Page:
Collaboration with costing or botched design?

I have been posting lately on a business-to-business forum regarding the relative roles of different professionals in the construction industry and how they work together to create a team. In the commercial construction field and in some well-organised domestic self build projects this is the design team. It includes the client, the architect, the project manager, the engineer and from time to time any other specialist designers such as swimming pools, M&E etc. I have been expounding the view that each of these individuals should concentrate on their role yet collaborate in costing the design. My contention is that architects for instance are artistic innovators and nothing should divert their attention from that role.

Clients often ask architects to cost their designs…. They are the last people who should carry out this task. How can they be expected to allow their artistically tuned minds to produce the fantastic designs that we demand of them, when they have the nagging doubt of budget costs added to the equation. If they were to collaborate with an estimating professional, who was carrying out a budget process  they could allow that individual to cost their design as it progresses. This would free them to think in aesthetic terms and enable them to step away from those standard living boxes that don’t really require their talents. The estimator would apply any costing issues and assist the architect in finding a way to reduce any financial impact that a particular design element may incur.

The added benefit of this system is that it can be applied to any of the disciplines. As with the architect, if the engineer was to work in collaboration with an estimating professional their designs would be tested for cost effectiveness as they develop and then any cost driven changes could be made that wouldn’t necessarily impact on the design itself. Including the estimating professional in any of the additional inputs to the design team then becomes a natural progression with the client’s budget as the basis for the estimator’s assessments.

Again a fairly normal process in commercial construction, it is sadly missing from the domestic self build sector and written off as an unnecessary expense. The result…a building with a compromised design, which then leads to botched up design elements as contractors attempt to deliver what the architect has drawn with a budget not fit for purpose.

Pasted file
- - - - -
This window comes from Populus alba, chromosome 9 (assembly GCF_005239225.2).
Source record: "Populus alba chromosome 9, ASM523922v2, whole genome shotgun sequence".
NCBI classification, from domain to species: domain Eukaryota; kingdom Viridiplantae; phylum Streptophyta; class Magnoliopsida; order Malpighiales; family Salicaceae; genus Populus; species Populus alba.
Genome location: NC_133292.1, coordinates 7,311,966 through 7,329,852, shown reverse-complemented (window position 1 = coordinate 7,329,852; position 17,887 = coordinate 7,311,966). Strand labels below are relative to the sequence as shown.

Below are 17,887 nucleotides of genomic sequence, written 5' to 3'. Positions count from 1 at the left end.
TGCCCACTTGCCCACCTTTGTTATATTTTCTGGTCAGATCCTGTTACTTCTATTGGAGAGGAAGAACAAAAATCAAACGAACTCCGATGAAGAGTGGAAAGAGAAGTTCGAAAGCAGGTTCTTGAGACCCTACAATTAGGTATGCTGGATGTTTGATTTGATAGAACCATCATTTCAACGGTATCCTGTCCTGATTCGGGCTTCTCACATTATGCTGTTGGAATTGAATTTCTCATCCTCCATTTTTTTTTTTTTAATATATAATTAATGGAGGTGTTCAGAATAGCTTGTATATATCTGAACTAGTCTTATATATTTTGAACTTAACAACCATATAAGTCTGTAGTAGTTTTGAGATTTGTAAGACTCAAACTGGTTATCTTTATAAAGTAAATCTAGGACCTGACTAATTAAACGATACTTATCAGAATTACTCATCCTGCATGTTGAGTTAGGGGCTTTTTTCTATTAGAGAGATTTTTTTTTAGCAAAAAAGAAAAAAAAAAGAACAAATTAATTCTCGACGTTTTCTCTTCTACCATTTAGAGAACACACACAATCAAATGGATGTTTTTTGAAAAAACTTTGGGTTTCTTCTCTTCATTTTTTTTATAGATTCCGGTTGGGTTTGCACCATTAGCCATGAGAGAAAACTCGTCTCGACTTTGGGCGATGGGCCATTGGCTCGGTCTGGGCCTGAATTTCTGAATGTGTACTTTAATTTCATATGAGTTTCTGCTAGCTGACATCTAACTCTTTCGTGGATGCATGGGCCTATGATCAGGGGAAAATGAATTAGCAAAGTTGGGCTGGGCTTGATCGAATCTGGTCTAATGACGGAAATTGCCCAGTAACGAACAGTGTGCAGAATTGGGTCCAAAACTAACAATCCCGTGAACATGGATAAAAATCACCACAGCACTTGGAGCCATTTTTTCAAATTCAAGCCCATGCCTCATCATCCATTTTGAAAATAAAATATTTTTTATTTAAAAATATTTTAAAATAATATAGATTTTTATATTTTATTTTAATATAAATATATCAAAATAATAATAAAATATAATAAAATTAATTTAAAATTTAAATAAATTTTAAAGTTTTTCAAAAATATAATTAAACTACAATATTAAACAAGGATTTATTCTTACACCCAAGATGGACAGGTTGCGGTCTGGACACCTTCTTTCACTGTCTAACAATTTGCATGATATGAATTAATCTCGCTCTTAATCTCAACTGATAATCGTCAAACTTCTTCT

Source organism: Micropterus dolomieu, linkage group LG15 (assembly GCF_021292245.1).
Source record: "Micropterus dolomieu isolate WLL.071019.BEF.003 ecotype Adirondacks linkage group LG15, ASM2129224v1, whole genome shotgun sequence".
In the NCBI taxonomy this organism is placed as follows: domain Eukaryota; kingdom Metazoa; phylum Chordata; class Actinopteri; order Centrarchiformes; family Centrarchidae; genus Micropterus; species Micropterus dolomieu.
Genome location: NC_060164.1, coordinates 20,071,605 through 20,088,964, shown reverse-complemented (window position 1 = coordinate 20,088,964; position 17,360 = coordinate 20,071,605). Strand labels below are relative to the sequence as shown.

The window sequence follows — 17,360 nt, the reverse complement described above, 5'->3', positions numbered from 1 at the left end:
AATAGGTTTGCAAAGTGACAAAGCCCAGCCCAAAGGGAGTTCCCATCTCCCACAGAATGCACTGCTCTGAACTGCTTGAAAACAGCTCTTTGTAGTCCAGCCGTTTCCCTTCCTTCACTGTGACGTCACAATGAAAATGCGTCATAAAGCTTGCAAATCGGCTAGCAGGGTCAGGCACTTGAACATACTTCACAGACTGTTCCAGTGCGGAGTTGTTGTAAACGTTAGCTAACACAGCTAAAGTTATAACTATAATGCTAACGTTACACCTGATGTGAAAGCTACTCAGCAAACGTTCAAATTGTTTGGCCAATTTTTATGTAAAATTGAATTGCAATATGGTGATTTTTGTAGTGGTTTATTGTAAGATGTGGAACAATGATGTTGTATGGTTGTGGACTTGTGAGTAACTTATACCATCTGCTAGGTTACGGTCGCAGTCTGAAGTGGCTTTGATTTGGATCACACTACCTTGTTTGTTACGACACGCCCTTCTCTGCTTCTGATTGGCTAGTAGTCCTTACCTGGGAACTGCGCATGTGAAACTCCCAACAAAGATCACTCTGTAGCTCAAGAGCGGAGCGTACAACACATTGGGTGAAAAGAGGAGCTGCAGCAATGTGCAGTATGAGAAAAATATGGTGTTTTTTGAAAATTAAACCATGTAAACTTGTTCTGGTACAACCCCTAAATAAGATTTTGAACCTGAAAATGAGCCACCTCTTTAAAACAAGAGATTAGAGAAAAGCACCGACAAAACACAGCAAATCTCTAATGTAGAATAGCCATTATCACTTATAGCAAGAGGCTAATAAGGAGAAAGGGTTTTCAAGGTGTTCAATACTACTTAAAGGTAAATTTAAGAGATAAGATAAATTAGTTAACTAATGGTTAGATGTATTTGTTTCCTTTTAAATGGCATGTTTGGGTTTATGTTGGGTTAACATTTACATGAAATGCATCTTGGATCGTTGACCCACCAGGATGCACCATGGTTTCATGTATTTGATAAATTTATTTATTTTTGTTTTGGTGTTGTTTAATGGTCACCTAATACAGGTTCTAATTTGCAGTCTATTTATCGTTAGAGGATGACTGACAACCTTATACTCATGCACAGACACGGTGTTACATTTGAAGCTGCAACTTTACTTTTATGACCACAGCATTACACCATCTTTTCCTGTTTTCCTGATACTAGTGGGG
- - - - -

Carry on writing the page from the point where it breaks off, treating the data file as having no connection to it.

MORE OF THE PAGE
How many times have the cost of the foundations for instance negated the inclusion of desired elements or fittings and all because it was not costed as it was developed? An engineer will develop a foundation to fit the purpose of the project, they will not necessarily include costing that design within their calculations; this is not their function. An estimating professional with some practical background, working in collaboration, may be able to envisage a different approach, which might just reduce the cost without compromising the structure.

It therefore becomes obvious that not including an estimator in the design team can end up costing the client, not only more money, but a compromised and botched design.

Project Management

What is this and why should we use it for our building project?
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What should we look for?
Can we afford to do this?
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Finding out what it should all cost.
Keeping those costs under control.
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How it can really help a project.
How to do it properly.
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Tender Process

Making sure the build team is properly chosen and prepared.
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Finding the best value materials.
Making sure they stay that way.
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Site Management

Working with the whole team,
helping everyone to get it right.
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CDM 2015 Regulations

Carrying out the Principle Contractor Role For CDM 2015 Regulations
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